Midway through this account of his life as a gay doctor who specialised in sexually transmitted infections, David Bradford diagnoses his first case of AIDS. It is February 1985 and Bradford is the director of the Melbourne Communicable Diseases Centre (MCDC) and the chief venereologist of Victoria. His patient James is a working class Maltese-Australian man in his late twenties whom Bradford had met while conducting a clinic testing for syphilis at a gay sauna. James, a good-looking and popular patron, presents with troubling symptoms: black spots on his skin; swollen glands; weight loss. He is terrified. Bradford gently breaks the probable diagnosis of AIDS. ‘James looked like a scared school boy.’ He departs with a referral to the Fairfield Infectious Diseases Hospital and Bradford’s home phone number. Bradford watches him leave and then takes a moment to collect himself. ‘I trembled for the future. Was James the first of many? Was my practice now to become an endless succession of gay men turning up with AIDS … Was my lot going to be to provide a medical service for my patients as they gradually became weaker, and eventually died because their immune systems had shut down completely? What a grim outlook I was facing.’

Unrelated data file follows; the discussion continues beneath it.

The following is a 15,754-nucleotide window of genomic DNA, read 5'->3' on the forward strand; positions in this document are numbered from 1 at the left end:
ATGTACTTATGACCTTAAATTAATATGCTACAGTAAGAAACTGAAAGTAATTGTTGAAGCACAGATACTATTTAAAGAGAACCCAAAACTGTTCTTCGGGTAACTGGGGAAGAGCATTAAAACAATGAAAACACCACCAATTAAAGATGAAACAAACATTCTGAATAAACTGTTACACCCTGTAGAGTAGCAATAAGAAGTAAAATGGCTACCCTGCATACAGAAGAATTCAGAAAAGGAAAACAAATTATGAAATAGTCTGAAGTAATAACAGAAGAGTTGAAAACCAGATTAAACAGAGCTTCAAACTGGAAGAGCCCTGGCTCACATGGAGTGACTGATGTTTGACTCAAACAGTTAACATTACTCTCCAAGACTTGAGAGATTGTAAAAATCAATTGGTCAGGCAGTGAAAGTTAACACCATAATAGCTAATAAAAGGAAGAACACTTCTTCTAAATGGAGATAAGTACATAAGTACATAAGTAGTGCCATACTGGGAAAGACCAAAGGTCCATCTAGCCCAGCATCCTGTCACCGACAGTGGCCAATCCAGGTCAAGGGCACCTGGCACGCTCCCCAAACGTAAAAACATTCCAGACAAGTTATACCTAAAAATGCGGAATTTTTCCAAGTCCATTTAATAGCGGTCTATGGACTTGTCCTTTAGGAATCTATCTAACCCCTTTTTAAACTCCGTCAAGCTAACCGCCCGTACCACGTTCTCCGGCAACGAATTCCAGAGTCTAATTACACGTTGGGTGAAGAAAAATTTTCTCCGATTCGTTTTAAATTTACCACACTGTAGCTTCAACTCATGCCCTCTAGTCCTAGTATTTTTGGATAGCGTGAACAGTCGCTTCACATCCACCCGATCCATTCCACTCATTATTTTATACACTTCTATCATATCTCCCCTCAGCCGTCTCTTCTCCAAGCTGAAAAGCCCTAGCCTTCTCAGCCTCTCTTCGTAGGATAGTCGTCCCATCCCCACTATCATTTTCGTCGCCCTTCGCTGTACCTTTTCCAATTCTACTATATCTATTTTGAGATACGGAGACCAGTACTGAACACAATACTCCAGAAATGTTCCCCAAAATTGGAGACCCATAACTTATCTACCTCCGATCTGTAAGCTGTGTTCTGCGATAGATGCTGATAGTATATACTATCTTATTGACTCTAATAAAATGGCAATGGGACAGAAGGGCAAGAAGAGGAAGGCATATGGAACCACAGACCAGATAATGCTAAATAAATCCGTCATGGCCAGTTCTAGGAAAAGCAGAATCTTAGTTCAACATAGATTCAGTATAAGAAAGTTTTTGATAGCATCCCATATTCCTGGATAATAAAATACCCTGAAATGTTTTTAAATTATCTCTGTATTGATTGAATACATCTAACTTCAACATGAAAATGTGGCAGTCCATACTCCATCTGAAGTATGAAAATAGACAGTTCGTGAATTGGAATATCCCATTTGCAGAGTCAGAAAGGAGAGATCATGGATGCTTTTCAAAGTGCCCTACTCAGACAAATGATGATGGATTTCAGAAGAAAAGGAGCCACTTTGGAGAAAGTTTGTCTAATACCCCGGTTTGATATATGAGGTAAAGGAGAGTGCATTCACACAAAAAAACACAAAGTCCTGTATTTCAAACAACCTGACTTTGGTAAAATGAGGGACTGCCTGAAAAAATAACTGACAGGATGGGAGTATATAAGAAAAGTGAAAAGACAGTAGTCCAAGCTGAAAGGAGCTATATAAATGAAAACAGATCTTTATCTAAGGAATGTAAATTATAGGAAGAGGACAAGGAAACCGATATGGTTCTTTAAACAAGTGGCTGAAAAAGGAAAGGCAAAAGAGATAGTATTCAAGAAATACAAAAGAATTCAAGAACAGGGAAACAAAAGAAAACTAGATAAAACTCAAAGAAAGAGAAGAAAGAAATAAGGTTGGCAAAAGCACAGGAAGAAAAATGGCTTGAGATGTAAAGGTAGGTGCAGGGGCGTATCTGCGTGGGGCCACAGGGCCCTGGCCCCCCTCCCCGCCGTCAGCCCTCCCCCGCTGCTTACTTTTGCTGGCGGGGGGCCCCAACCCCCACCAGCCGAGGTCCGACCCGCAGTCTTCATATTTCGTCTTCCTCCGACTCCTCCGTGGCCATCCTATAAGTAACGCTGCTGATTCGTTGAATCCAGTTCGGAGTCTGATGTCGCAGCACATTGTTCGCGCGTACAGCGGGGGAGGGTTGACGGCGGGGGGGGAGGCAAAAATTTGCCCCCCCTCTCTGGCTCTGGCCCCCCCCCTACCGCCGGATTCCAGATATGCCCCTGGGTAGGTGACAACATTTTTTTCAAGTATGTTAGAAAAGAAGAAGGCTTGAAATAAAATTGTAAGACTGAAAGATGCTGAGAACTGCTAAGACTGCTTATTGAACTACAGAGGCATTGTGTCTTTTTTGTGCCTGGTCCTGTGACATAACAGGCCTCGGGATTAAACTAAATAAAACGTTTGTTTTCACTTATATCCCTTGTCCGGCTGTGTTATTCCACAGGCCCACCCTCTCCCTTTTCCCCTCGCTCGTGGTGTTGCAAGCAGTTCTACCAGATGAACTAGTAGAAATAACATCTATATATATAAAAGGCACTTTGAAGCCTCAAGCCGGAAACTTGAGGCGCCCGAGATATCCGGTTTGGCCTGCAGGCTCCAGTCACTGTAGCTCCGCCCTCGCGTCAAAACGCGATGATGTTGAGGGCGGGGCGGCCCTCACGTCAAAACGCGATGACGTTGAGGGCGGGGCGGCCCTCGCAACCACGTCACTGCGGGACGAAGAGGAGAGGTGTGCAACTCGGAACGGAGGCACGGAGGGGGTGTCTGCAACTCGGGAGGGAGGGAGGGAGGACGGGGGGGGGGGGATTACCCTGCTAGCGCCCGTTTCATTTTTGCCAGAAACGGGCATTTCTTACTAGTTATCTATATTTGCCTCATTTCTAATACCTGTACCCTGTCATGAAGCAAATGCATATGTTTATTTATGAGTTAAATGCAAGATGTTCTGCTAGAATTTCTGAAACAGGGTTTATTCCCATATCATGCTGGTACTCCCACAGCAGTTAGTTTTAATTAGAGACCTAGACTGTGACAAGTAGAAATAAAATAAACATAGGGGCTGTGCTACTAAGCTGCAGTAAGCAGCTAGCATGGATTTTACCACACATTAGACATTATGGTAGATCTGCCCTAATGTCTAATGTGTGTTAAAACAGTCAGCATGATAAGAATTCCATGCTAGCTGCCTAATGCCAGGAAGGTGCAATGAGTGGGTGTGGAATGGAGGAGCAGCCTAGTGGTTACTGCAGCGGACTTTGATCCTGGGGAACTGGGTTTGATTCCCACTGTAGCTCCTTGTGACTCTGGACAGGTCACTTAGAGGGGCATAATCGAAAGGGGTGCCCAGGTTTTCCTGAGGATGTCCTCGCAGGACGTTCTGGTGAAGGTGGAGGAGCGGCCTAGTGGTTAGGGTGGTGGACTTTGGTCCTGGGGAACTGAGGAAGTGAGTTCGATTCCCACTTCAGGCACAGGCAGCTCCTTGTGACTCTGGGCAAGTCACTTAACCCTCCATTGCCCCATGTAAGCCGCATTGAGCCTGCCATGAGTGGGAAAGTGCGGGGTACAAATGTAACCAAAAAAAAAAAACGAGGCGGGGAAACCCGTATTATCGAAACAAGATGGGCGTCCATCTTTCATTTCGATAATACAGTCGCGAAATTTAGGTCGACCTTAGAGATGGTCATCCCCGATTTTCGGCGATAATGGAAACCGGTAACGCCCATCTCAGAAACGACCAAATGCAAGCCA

Robert Reynolds reviews 'Tell Me I’m Okay: A Doctor’s Story' by David Bradford
Tell Me I’m Okay: A Doctor’s Story
by David Bradford
Monash University Publishing, $29.95 pb, 226 pp, 9781925523348
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Robert Reynolds is an Associate Professor in Modern History at Macquarie University. He is the author of From Camp to Queer (2002), What Happened to Gay Life (2007) and co-author with Shirleene Robinson of Gay and Lesbian, Then and Now: Australian stories from a social revolution (2016), published by Black Inc..
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